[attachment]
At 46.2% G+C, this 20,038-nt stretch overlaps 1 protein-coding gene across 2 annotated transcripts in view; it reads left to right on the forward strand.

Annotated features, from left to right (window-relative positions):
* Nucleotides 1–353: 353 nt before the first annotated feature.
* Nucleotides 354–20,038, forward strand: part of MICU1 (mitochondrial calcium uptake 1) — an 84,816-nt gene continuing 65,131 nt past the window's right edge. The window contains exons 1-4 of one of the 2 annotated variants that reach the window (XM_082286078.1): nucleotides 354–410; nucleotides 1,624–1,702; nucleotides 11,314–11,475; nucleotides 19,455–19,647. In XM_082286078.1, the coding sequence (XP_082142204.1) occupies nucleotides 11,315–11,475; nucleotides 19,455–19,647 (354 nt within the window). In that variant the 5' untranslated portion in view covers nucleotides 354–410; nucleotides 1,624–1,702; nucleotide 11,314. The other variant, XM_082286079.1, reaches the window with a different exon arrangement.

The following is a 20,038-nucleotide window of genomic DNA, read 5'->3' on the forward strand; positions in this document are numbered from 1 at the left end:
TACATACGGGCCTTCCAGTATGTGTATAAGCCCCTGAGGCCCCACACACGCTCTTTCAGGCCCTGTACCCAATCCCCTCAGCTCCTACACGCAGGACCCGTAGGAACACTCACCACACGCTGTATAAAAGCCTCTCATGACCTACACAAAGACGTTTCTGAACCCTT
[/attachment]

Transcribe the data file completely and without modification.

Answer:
At 46.2% G+C, this 20,038-nt stretch overlaps 1 protein-coding gene across 2 annotated transcripts in view; it reads left to right on the forward strand.

Annotated features, from left to right (window-relative positions):
* Nucleotides 1–353: 353 nt before the first annotated feature.
* Nucleotides 354–20,038, forward strand: part of MICU1 (mitochondrial calcium uptake 1) — an 84,816-nt gene continuing 65,131 nt past the window's right edge. The window contains exons 1-4 of one of the 2 annotated variants that reach the window (XM_082286078.1): nucleotides 354–410; nucleotides 1,624–1,702; nucleotides 11,314–11,475; nucleotides 19,455–19,647. In XM_082286078.1, the coding sequence (XP_082142204.1) occupies nucleotides 11,315–11,475; nucleotides 19,455–19,647 (354 nt within the window). In that variant the 5' untranslated portion in view covers nucleotides 354–410; nucleotides 1,624–1,702; nucleotide 11,314. The other variant, XM_082286079.1, reaches the window with a different exon arrangement.

The following is a 20,038-nucleotide window of genomic DNA, read 5'->3' on the forward strand; positions in this document are numbered from 1 at the left end:
TACATACGGGCCTTCCAGTATGTGTATAAGCCCCTGAGGCCCCACACACGCTCTTTCAGGCCCTGTACCCAATCCCCTCAGCTCCTACACGCAGGACCCGTAGGAACACTCACCACACGCTGTATAAAAGCCTCTCATGACCTACACAAAGACGTTTCTGAACCCTT